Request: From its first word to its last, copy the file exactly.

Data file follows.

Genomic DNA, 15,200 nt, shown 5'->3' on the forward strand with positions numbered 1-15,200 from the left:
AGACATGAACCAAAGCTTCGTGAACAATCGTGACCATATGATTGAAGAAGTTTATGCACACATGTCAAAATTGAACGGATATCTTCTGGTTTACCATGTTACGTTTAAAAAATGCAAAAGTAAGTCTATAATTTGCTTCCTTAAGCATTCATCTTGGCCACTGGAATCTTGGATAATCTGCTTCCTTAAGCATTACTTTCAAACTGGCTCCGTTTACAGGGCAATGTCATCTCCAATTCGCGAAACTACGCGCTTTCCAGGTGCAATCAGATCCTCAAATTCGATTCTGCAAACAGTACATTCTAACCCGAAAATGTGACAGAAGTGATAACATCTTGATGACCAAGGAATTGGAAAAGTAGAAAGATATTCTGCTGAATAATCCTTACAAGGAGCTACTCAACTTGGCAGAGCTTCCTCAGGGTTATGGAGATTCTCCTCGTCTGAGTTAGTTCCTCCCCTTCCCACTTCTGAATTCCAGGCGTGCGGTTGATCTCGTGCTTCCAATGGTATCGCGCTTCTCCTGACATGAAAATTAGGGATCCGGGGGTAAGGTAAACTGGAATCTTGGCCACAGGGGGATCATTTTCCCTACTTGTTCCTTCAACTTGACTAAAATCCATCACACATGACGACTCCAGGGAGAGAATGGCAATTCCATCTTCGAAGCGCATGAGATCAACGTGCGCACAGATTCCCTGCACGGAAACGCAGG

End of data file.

Genomic DNA, 15,200 nt, shown 5'->3' on the forward strand with positions numbered 1-15,200 from the left:
AGACATGAACCAAAGCTTCGTGAACAATCGTGACCATATGATTGAAGAAGTTTATGCACACATGTCAAAATTGAACGGATATCTTCTGGTTTACCATGTTACGTTTAAAAAATGCAAAAGTAAGTCTATAATTTGCTTCCTTAAGCATTCATCTTGGCCACTGGAATCTTGGATAATCTGCTTCCTTAAGCATTACTTTCAAACTGGCTCCGTTTACAGGGCAATGTCATCTCCAATTCGCGAAACTACGCGCTTTCCAGGTGCAATCAGATCCTCAAATTCGATTCTGCAAACAGTACATTCTAACCCGAAAATGTGACAGAAGTGATAACATCTTGATGACCAAGGAATTGGAAAAGTAGAAAGATATTCTGCTGAATAATCCTTACAAGGAGCTACTCAACTTGGCAGAGCTTCCTCAGGGTTATGGAGATTCTCCTCGTCTGAGTTAGTTCCTCCCCTTCCCACTTCTGAATTCCAGGCGTGCGGTTGATCTCGTGCTTCCAATGGTATCGCGCTTCTCCTGACATGAAAATTAGGGATCCGGGGGTAAGGTAAACTGGAATCTTGGCCACAGGGGGATCATTTTCCCTACTTGTTCCTTCAACTTGACTAAAATCCATCACACATGACGACTCCAGGGAGAGAATGGCAATTCCATCTTCGAAGCGCATGAGATCAACGTGCGCACAGATTCCCTGCACGGAAACGCAGG